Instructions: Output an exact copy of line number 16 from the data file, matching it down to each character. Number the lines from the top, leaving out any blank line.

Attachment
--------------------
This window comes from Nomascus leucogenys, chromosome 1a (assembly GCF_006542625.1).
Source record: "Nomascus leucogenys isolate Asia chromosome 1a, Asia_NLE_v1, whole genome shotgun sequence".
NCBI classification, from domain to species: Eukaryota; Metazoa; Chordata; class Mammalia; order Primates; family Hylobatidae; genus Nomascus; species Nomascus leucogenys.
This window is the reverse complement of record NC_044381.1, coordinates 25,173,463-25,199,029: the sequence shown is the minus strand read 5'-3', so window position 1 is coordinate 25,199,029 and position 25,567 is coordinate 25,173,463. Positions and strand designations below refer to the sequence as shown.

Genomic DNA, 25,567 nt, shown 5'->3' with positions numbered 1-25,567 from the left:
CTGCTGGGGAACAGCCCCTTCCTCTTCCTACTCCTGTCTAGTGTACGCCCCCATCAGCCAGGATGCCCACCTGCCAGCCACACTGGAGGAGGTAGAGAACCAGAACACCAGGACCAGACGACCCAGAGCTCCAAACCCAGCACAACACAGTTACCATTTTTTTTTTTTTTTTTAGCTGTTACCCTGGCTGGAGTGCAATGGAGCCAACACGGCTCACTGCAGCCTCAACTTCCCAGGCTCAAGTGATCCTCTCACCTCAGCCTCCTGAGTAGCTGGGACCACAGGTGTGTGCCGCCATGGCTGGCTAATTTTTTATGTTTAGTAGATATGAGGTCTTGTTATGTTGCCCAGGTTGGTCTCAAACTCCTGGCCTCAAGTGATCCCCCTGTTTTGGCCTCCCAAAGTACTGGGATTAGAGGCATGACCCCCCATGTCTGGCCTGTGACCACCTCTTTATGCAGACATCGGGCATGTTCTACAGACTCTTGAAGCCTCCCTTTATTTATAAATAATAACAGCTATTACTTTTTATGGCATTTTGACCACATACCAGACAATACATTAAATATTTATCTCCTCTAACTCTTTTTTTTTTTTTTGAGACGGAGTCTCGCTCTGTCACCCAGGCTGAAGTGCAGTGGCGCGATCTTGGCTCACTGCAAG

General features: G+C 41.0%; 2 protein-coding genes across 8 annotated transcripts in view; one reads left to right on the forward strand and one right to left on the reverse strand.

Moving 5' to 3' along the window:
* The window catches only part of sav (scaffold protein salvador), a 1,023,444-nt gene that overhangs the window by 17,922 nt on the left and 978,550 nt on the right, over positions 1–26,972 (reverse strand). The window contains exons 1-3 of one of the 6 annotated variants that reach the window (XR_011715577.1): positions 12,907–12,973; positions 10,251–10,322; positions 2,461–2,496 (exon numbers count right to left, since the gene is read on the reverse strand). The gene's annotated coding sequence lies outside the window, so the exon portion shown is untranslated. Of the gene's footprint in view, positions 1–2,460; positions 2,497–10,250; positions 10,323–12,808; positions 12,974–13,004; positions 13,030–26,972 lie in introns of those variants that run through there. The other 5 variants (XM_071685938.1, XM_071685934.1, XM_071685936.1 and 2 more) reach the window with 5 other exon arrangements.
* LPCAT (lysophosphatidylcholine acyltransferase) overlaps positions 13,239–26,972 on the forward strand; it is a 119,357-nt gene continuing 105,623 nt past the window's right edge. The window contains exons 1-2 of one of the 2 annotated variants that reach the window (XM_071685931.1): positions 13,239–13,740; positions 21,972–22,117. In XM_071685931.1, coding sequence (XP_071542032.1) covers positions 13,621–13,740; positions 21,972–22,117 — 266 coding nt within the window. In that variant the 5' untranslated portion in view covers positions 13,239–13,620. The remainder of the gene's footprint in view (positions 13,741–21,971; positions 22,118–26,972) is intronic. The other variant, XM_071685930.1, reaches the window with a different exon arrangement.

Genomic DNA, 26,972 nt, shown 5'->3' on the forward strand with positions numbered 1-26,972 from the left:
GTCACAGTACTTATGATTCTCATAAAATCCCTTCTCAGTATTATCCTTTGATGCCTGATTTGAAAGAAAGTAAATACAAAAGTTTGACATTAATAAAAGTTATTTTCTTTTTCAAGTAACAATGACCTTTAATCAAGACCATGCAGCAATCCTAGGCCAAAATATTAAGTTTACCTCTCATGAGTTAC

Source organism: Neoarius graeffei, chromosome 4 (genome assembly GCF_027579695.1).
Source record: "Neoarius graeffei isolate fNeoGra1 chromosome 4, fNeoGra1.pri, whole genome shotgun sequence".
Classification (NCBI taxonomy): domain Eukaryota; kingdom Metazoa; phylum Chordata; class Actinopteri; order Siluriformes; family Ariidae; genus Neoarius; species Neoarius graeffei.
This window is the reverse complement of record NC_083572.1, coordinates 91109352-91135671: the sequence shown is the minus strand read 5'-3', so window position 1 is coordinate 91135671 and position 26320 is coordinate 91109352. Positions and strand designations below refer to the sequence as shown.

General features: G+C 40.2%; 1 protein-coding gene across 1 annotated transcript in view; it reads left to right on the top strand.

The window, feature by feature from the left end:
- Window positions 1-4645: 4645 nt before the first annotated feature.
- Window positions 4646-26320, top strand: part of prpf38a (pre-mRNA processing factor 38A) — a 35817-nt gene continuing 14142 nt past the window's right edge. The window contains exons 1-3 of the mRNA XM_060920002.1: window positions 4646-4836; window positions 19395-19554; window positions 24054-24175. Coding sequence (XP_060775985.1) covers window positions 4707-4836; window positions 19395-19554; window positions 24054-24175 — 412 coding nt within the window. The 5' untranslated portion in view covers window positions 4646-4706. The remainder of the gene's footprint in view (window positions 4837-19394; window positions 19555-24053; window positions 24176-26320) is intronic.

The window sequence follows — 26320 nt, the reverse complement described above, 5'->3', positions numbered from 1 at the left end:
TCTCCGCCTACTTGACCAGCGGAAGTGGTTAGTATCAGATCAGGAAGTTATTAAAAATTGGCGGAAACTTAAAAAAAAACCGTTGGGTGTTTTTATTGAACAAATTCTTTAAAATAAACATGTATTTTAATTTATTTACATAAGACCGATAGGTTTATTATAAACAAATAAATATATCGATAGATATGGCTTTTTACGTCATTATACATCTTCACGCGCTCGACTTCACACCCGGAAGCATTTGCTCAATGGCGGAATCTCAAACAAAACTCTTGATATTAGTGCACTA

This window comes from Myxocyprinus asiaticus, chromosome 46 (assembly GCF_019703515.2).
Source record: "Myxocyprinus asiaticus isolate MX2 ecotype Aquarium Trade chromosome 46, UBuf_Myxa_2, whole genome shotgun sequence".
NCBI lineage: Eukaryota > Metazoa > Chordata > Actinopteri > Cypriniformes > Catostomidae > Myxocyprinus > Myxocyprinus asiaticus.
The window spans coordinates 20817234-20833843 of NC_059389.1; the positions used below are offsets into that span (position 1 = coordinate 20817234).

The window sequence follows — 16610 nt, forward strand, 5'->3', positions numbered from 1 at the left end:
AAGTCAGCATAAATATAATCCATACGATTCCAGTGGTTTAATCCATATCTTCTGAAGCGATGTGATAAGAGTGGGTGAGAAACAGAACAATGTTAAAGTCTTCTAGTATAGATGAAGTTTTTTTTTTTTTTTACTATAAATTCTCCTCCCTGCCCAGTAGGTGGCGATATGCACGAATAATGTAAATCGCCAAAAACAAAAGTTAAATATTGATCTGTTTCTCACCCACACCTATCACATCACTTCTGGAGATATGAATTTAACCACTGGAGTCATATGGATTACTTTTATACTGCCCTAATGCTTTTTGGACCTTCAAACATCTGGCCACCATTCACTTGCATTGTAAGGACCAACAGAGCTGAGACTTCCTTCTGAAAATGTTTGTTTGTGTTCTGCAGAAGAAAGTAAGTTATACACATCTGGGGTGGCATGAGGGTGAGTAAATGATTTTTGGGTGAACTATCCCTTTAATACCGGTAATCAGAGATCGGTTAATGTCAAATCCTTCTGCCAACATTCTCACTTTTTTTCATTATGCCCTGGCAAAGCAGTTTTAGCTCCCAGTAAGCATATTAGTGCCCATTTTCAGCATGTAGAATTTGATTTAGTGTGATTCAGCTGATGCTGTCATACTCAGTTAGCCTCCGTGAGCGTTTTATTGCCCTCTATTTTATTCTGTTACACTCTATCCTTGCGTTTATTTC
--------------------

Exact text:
This window is the reverse complement of record NC_083572.1, coordinates 91109352-91135671: the sequence shown is the minus strand read 5'-3', so window position 1 is coordinate 91135671 and position 26320 is coordinate 91109352. Positions and strand designations below refer to the sequence as shown.